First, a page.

Charting controls: – Things to keep in mind

By | March 10, 2017

I often do a number of trainings on MSBI and PowerBI and one of the tasks we do during the course is “I would ask all participants to use the raw data and represent any information in the way they see it being used by the CEO of the company”. The participants have complete freedom to select any kind of charting control and do any changes they want to the report. Often once this exercise is done I go to each of them and explain what is great and not so great about their choice. In this post I try to explain some of the common mistakes people make when using charting controls.

Too Much 3D

By far the most common problem with beginners is the over use of 3D visualizations. While I can understand the appeal. Making a chart 3D doesn’t convey any new information and when not implemented properly can often result in distracting the user from the actual numbers. Take the below example. Both pie charts show the same information. Do you find yourself staring at the blue rim at the bottom of the 3D chart? It is much easier to focus on the numbers on the left hand side chart than the right. A clean report not only performs better during loading but also helps people stay focused on the stuff that matters i.e. the actual numbers. I often see that this mistake is made by application developers used to designing websites and windows applications.

Note that I am not saying using 3D is bad in fact later on I will show an example where 3D becomes critical to the success of the report.

Too much data too little space

The next most common mistake I see includes trying to put too much data within a single control. This is often visible when using Bar charts. Database developers often make this mistake. They try to show a single chart that answers more than 1 question. While this might be valid in some scenarios often it’s a pain to try and visualize only the subset of data that you’re interested in. PowerBI and visual interactions are a great solution to this problem because a subset of secondary charts can be configured to show only relevant data points based on the interaction with the primary chart. However this is not true for SSRS as a result the user ends up with too much information on the chart and often misses out on the one relevant data point.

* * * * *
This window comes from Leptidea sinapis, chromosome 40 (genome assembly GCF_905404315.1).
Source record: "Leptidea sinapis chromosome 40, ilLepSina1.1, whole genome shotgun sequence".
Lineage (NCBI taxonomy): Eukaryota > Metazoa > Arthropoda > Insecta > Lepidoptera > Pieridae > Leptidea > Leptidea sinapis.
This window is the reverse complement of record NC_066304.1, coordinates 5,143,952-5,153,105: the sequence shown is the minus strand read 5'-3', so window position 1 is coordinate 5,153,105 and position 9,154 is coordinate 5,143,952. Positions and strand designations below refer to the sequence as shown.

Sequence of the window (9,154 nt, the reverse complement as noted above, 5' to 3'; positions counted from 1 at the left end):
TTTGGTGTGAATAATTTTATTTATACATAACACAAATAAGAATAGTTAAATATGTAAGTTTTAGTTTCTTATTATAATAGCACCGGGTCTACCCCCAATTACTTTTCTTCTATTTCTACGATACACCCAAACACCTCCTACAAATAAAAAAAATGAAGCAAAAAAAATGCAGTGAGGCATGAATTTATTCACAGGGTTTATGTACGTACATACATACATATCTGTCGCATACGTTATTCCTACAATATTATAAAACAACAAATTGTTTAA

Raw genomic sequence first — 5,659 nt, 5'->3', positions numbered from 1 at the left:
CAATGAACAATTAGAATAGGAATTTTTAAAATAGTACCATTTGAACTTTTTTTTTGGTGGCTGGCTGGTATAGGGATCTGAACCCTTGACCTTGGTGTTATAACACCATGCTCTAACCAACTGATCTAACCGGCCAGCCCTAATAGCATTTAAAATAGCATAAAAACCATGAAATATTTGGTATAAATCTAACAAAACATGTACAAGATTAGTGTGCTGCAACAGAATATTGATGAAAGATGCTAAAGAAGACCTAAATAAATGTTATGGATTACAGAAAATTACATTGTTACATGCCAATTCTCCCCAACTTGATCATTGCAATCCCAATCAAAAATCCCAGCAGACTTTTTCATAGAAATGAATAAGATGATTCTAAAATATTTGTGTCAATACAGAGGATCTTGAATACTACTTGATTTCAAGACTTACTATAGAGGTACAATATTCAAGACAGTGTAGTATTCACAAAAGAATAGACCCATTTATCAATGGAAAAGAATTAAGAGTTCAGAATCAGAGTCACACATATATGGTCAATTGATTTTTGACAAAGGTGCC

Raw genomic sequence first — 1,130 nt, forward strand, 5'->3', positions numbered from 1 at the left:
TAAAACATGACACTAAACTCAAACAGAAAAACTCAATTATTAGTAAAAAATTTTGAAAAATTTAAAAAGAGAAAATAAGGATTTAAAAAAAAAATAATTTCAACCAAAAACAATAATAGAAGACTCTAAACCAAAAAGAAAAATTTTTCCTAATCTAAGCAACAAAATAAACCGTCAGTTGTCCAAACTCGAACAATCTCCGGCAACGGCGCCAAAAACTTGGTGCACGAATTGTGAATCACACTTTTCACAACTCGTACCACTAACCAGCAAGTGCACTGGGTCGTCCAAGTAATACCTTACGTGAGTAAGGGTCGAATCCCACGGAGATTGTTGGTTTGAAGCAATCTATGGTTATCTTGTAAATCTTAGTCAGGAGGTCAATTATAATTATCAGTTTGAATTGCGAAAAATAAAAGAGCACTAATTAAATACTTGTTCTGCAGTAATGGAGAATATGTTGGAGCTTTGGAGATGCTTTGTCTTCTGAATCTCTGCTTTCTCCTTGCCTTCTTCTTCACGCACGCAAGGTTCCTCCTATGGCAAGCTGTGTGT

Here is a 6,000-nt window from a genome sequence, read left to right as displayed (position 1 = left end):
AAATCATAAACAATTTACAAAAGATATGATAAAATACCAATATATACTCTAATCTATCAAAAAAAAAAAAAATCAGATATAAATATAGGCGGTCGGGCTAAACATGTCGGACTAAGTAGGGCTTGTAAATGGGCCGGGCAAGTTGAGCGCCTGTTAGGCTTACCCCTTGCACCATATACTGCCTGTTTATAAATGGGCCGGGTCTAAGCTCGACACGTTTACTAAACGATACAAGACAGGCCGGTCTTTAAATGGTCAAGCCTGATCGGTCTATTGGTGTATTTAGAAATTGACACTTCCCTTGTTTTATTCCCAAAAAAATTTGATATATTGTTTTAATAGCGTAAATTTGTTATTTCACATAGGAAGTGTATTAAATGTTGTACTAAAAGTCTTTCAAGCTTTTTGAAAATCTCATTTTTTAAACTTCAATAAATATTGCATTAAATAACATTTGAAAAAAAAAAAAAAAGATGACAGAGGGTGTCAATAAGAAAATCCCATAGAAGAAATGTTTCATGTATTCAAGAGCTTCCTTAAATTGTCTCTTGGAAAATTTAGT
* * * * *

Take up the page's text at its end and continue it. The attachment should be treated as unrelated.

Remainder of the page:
Ideally a chart should answer just one question or at most two. If a chart is trying to display more than 2 dimensions it should probably be a drill through report. Take for example the below chart. Here I have listed the number of flights for the year 2015 by Month for each carrier.


Since I am showing the data only for 2015 it actually makes sense to rewrite the report like below.



Notice that the above chart has some noticeable difference. First it is a stacked chart secondly the x Axis represents time and the series is the Carrier. The amount of information being displayed is the same however if you notice the chart pointer you will see the US Air ceased operations in June and the number of flights operated by it seem to be taken over by AA as can be seen from the higher percent of flights operated by them in July. Knowing which chart is best suited and how to represent the data best comes with experience but if the developer puts a little thought into the report before designing it these things become clear at the get go.

Not everything needs to be chart

This is another common issue I find with developers. Often when I ask for a report it’s assumed that I am asking for a chart visual. Developers needs to understand that while charts are good. Sometimes it is much easier to represent the data clearly using a standard table or matrix. With the ability to group on rows and columns and add subtotals it provides a lot of flexibility to show “big picture” like grand totals as well as detailed analysis. For example going of the same data set we used earlier I have created a Matrix report which conveys the same information where even the numbers are available for further analysis. Not to mention additional coding can be performed to change the color of the value depending on how number net change has occurred compared to previous month etc. I have added a data bar in order to give a sense of trend here just to point out that tables and Matrix can show trends without needing to resort to a line chart or bar chart.

Using Bar chart where a Line chart should be used

A line a continuous set of points and as such when the data is continuous and implies some sort of continuity it makes sense to plot it on the Line chart for everything else there is the bar chart. For example when I am plotting the number of flights per month it makes sense for me to use a line chart. As shown below

The same could also be represented as a bar graph as shown below. While I can admit the bar graph results in a more filled out graph it doesn’t suitably imply on the continuous nature of the months against which the data is being plotted.

The line graph can be made more “FULL” by changing the axis properties to show a scale that is range bound. This helps not only to fill up the chart but also accentuate the peaks and valleys and shows subtle changes in the data more clearly.

In the next post I cover some of the other charting controls such as pyramid, KPIs as well as new controls available in tools like PowerBI.